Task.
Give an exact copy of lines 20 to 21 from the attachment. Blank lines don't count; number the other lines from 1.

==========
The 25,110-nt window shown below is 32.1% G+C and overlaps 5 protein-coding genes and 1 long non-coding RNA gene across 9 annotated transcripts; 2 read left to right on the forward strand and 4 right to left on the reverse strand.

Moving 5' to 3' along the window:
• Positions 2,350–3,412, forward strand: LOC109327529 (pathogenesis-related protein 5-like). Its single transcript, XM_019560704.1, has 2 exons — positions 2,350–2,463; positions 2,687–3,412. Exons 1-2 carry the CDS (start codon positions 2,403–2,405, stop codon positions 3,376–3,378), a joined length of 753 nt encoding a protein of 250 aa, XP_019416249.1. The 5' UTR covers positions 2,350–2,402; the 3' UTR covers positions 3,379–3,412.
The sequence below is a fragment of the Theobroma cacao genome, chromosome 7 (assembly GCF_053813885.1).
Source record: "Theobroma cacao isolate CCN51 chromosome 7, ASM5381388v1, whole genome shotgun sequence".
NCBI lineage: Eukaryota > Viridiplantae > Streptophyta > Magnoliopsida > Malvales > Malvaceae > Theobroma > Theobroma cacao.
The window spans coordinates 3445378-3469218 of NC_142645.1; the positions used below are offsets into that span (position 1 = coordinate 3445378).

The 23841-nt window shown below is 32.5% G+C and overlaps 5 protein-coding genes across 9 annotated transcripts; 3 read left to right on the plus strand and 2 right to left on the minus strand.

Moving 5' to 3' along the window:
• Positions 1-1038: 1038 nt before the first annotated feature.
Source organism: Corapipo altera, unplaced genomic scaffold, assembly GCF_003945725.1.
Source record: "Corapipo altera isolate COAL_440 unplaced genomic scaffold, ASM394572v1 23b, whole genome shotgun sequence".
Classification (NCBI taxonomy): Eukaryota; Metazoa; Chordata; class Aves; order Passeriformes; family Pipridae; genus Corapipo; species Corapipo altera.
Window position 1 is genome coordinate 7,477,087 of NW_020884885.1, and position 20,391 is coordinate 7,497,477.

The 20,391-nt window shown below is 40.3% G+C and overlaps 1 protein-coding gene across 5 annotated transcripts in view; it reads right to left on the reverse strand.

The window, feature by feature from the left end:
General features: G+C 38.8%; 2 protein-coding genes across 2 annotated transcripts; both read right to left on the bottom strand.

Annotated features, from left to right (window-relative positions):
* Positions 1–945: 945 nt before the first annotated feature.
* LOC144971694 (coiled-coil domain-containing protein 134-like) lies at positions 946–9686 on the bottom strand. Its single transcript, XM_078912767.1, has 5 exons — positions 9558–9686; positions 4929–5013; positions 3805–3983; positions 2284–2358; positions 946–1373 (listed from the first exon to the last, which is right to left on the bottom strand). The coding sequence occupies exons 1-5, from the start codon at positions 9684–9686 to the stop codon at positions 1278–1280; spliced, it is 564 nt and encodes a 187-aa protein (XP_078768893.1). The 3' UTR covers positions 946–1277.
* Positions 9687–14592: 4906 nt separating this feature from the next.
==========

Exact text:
* LOC144971694 (coiled-coil domain-containing protein 134-like) lies at positions 946–9686 on the bottom strand. Its single transcript, XM_078912767.1, has 5 exons — positions 9558–9686; positions 4929–5013; positions 3805–3983; positions 2284–2358; positions 946–1373 (listed from the first exon to the last, which is right to left on the bottom strand). The coding sequence occupies exons 1-5, from the start codon at positions 9684–9686 to the stop codon at positions 1278–1280; spliced, it is 564 nt and encodes a 187-aa protein (XP_078768893.1). The 3' UTR covers positions 946–1277.
* Positions 9687–14592: 4906 nt separating this feature from the next.